SOUTH AFRICA – In line with its World Without Waste Vision 2030 agenda, the Coca-Cola Beverages South Africa (CCBSA) has partnered with Matongoni Recycling Group to undertake a plastic waste collection and recycling initiative in rural communities of Limpopo Province.
The beverage giant targets to collect and recycle the equivalent of every bottle it sells, and reach 50% recycled content of all its packaging by 2030 globally.
Under the recently launched project, Coca-Cola will provide the much-needed boost to the collection of polyethylene terephthalate (PET) plastic bottles by availing a transport subsidy to Matongoni.
Collection trucks will be able to cover a wider area, and a subsidy on collected materials will provide locals a higher incentive to go into the environment and collect as much waste as they can find.
CCBSA, working through Matongoni Recycling Group, will also engage with community groups, and households to buy collected and sorted waste material and transport it to its two recycling depots in Polokwane and Johannesburg.
“The transport subsidy will allow us to reach more people, even in the most remote areas, and the premium rate on materials paid to community members will offer a very good incentive for everyone, from youngest to oldest, to collect and earn a bit of income,” says Matongoni founder and director, Tshifhiwa Aubrey Magodi.
This collection, which began in September, will run until the end of 2021, and will cover the communities of Polokwane, Makhado, Messina, Venda, Tzaneen, Lebowakgomo, Thabazimbi and Lephalale.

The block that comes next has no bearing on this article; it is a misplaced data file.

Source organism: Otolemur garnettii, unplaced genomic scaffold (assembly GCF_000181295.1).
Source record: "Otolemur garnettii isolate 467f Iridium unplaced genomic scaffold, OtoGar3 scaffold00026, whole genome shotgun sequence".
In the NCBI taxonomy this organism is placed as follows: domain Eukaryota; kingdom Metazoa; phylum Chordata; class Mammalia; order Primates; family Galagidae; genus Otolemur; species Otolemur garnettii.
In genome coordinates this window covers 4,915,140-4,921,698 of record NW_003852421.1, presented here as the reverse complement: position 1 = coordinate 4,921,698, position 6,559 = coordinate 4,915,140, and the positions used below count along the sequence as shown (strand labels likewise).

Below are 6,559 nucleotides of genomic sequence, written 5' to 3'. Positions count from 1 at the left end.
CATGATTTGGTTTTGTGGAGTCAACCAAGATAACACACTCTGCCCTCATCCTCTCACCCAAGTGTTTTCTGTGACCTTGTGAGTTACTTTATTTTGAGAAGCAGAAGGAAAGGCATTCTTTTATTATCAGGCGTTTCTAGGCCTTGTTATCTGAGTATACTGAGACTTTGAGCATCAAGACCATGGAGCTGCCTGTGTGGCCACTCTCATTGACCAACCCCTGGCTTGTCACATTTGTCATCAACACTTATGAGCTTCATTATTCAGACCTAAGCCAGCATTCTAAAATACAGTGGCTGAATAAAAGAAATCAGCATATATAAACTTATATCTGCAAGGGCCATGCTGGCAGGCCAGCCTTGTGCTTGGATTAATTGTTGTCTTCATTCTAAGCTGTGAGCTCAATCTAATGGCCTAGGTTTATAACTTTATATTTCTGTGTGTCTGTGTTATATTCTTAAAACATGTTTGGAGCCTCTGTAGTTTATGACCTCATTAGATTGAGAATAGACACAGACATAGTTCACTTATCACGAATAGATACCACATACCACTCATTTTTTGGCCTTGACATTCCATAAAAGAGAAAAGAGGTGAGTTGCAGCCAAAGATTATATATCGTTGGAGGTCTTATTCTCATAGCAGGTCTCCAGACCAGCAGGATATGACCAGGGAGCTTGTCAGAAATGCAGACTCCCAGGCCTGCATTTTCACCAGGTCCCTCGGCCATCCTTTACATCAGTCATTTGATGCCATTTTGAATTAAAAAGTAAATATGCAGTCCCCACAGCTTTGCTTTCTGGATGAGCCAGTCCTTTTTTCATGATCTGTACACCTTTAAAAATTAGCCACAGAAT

“We established this project when we realised the difficulty with which the PET waste is managed in rural communities. The lack of collection centres, as well as the absence of transportation resources in these areas to help eliminate waste, has seen communities opting to dispose of waste directly into the environment.
“This has placed a massive burden on landfills, leaving municipalities unable to cope with excess waste and leading to widespread contamination of the surrounding ecosystem,” says Nozicelo Ngcobo – Public Affairs, Communication & Sustainability Director, CCBSA.
Another mounting problem is the burning of unwanted materials, which produces toxic fumes affecting both humans and wildlife in the area.
“As these are key markets for CCBSA, it is our responsibility to support the effective removal of waste packaging to help restore and safeguard our environment,” added Ngcobo.
While PET bottles will be the primary materials targeted, Matongoni will also be collecting and buying cardboard and glass.
In total, the company expects to work with around 2000 families across Limpopo Province, with a target to retrieve 7000 tonnes of PET waste by the end of the year.
SAB formulates innovate bottle collecting solutions
Meanwhile, the South African Breweries has formulated an innovative solution to collect returnable bottles from the informal recycling industry.
The solution follows a problem that was identified by the brewer where they had seen a decline in its Return to Issue bottles for the past five years.
To this end, SAB has partnered with a Buy Back Centre in Soweto to begin the trials of bottle collection.
The initiative forms part of the brewer’s ambition of ensuring that 100% of the material used in their packaging is made from 100% recyclable material by 2025.
Central to reaching the 2025 target has been ensuring that there is an efficient Return To Issue system, which is implemented through the brewer giving customers full beer when they return the bottles which then get recycled.
This forms part of the Extended Producer Responsibility Law which has been recently introduced in South Africa and will be effective from November 2021.
The Extended Producer Responsibility Law ensures that these products are either recycled or upcycled, and that waste products that are diverted to landfills are kept at a minimum.